Feeling a little better, I woke up early and the first thing I did was pull out a map and try to get my bearings. Zürich center is divided into two parts by the Limnat river which ends in lake Zürich. My dorm is located in west side of the river, right downtown. The city is quite pretty, and it sort of looks like straight out of a fairy tale. With tiny winding roads that crisscross haphazardly, with lots of old buildings and churches. At every turn you find tiny restaurants and little stores.

The first place I went to was to the Google offices, I wanted to make sure that I didn't get lost tomorrow. It is actually quite easy, just a tram ride away. The trams are these sort of San Francisco style trolleys, but with 5 enclosed train cars. And speaking about the trams, you know you are not in Chicago or Costa Rica, because there is nowhere (and no one) to scan your tickets. People here must be really honest and buy their pubic transportation tickets just because they now they should... crazy!

The map I got at the airport had a suggested walking tour, so I gave it a try. I walked along the Bannhofstrasse (the equivalent of the Magnificent mile), the old down town, visited St Peter and Fraumunster churches, and walked along the river and the lake. I stumbled on a street fair, where I had a very good bratwurst with crusty bread and a curry sauce. Very pretty city indeed.

Sunday, June 6, 2010


I took a train from Robert and Mafe's house this morning to the airport, ending the first leg of my trip. Thanks guys for being such great hosts and friends!

The flight to Zurich was pretty easy – just a little over an hour. You could tell that it was Swiss airlines because they served cheese and chocolate as snacks. Immigration was a breeze, the guy barely even looked at my passport.

I arrived pretty tired, and it took me a bit to figure out the public transportation. I had to go and ask for help because the instructions that I had printed took me via a train that was not part of the same system. After a 40 minute tram ride I finally got to the place I'm staying.
This place is a basically a dorm, meant for visiting students, academics, interns and the like. It is not fancy AT ALL, but at least it looks clean. The management had left me my keys in a security box, because their office is closed on the weekends. Unfortunately the forgot to leave me the Internet access code, so I will be without Internet until Monday. Luckily (and also kind of sad) Starbucks has taken over the world and I can use their WiFi for free.

I was feeling a bit exhausted today, and a little overwhelmed. I once again find myself in an new city, not knowing anyone, and with limited communication (no cell phone and temporarily no Internet). The day had a striking resemblance to the first Fulbright day, except that now I don't speak the language and can't read any of the signs. It is a little tough, but just like before, I know I'll manage.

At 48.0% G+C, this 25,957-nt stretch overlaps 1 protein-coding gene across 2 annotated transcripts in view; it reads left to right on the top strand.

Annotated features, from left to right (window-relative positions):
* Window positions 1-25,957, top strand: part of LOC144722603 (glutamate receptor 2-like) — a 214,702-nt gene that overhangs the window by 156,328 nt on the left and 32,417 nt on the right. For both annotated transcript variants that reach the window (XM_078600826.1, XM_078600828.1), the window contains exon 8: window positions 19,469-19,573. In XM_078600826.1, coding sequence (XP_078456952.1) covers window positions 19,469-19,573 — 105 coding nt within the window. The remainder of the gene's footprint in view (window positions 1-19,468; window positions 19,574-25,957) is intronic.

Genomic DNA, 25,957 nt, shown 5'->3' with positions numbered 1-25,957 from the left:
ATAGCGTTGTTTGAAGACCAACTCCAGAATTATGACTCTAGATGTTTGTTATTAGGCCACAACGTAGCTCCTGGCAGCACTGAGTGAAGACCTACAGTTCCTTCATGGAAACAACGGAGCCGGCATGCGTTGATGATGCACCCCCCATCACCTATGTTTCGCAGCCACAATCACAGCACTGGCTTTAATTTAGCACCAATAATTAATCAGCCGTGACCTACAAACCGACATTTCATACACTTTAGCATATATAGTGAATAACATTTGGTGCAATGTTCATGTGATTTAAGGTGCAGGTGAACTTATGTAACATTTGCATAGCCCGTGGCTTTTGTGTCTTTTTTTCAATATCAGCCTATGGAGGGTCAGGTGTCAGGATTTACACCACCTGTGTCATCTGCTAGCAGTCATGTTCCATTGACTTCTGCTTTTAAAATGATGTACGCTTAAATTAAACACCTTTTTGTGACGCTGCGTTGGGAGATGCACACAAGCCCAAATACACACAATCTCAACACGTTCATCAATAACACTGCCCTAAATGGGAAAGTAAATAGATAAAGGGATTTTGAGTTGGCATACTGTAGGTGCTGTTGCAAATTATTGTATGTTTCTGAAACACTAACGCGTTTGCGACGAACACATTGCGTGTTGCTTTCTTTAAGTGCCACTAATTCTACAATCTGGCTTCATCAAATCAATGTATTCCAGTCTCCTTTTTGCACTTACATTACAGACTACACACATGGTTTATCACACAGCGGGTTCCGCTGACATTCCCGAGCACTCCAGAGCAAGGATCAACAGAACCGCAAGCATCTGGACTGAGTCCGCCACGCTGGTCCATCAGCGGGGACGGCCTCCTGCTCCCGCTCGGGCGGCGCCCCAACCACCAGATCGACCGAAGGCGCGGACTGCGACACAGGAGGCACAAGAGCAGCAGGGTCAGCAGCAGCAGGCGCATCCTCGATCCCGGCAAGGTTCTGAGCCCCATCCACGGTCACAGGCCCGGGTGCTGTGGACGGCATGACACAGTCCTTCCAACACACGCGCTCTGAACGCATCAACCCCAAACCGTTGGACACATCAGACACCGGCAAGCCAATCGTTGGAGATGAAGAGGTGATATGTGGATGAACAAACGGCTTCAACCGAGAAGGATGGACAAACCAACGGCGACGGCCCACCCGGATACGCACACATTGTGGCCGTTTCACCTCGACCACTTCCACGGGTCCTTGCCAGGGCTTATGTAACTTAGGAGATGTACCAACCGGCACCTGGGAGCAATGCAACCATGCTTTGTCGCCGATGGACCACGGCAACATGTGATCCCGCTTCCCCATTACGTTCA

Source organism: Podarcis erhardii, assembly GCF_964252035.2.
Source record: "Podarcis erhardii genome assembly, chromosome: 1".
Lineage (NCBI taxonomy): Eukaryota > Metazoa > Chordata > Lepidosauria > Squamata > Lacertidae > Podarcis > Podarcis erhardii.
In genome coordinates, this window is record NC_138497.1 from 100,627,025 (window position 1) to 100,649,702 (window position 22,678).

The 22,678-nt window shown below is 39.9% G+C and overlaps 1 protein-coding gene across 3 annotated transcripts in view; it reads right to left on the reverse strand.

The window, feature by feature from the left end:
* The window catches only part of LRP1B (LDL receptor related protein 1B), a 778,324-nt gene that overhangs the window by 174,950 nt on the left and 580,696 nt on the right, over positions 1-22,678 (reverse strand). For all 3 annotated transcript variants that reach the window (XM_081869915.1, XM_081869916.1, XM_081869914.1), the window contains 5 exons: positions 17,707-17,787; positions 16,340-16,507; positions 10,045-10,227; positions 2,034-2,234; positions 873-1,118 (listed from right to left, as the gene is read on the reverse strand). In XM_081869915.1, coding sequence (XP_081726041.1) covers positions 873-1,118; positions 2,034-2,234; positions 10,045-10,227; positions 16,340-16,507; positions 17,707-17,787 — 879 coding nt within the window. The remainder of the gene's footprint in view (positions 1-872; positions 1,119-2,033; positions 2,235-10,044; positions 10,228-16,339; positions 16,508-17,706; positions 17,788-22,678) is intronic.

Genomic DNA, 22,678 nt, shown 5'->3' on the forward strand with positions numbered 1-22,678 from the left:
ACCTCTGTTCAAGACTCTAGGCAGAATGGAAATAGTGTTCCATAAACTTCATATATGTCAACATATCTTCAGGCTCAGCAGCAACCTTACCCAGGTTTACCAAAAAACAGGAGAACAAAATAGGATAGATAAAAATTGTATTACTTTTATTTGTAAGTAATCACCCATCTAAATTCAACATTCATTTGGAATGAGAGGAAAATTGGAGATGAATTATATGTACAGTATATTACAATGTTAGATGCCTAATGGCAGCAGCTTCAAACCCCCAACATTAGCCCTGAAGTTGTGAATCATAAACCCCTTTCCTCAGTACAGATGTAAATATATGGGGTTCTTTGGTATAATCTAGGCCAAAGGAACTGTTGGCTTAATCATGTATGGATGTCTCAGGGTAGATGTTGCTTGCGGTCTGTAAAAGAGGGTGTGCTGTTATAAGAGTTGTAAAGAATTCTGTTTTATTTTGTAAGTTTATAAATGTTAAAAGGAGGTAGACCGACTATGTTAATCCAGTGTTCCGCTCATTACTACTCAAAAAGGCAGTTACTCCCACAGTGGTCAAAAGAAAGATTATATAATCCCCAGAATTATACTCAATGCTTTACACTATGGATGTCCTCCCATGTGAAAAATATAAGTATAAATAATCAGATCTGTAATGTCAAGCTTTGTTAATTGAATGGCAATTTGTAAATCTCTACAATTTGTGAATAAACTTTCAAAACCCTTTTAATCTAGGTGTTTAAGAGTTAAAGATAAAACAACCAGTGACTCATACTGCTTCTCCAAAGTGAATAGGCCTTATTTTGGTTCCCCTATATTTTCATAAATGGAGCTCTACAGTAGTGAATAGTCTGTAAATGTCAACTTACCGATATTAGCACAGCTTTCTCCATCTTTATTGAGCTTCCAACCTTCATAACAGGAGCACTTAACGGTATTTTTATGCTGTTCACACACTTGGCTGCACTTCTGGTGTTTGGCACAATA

PS/ I missed you a lot today...

Some random thoughts on London

- Coming from the 'new continent' it is very hard to grasp the notion that this place has been around for almost 2000 years.

- It is deceptively expensive – because what happens is that the numbers resemble the prices you would pay in dollars, but then all of a sudden you realize that you are paying in pounds.

- Love their accent! It brings me right back to high school!

- It is SO confusing seeing the cars on the other side of the road. You just don't know where to look when crossing a street, and then all of a sudden you are like 'a little kid is driving that car!' and then realize that the kid is just sitting in the passenger seat.

London - Day 3

Today we hit some of the major touristy places that I hadn't seen yet. We started with the London Tower which has been around since the romans. The place was mostly used as a prison and a military stronghold along the river Thames. Nowadays it houses the crown jewels and several museums. The crown jewels included all the crowns, orbs, scepters, and things of the sort; among them are the world's largest cut diamond. They were really impressive! One of the exhibits was on medieval weapons and armors. The little kid in me (who used to play Dungeons & Dragons) found it very cool.
Next we saw London Bridge (which didn't look as if it was falling down), the Big Ben, the London Eye (a huge Ferris wheel), the house of Parliament, Westminster Abbey (which unfortunately was closed), Trafalgar square, Covent garden, West End (where I thought lots about my favorite musical theater dork :) and Piccadilly Circus (sort of a Times Square).
We then met up with Robert and him and I went out to Camden. For all you ticos out there, this part of London is kind of like 'la calle de la Amargura'. A bit rough around the edges, but plenty fun. We mostly went bar hopping and eating. Early in the night we ate some vegan food, and late at night we had Tapas. I believe we went to 4 bars or so. It was really nice, and we chatted like hadn't in a while. We were looking at back and we realized that we have been friends for 20 years now! And it's cool because every time we talk, its like we pick up exactly were we left off. Exhausted, and a bit tipsy, we headed back to their place – in a cab because the Tube does not run all night (big disappointment London)!

Friday, June 4, 2010

London - Day 2

Today we walked across Green park to Buckingham Palace to see the change of guard. Wow! Really cool! Buckingham is the residence of the queen during the weekdays. It is interesting seeing these military traditions coming from a country with no armed forces, it is very regal, proper and perhaps a bit too much.
We then took a train to Windsor castle – my first medieval castle experience. It was truly breathtaking! Windsor is the weekend residence of the queen and it has been around for about 1000 years. We walked the grounds, went into St. George's Chapel (the burial place of a lot of the royal members), and the State Apartments. In here they host fancy dinner parties and diplomatic events. The art work, decorations, weapons and armors, were amazing! In the height of the British empire, during queen Victoria's rule, one fifth of the world was under the control of the UK, and this place emanates a great sense of power and tradition. Very cool really.
Later we met up with Robert and had dinner at a Nepalese & Indian restaurant – very tasty! I'll have to look up Nepalese restaurants in Chicago.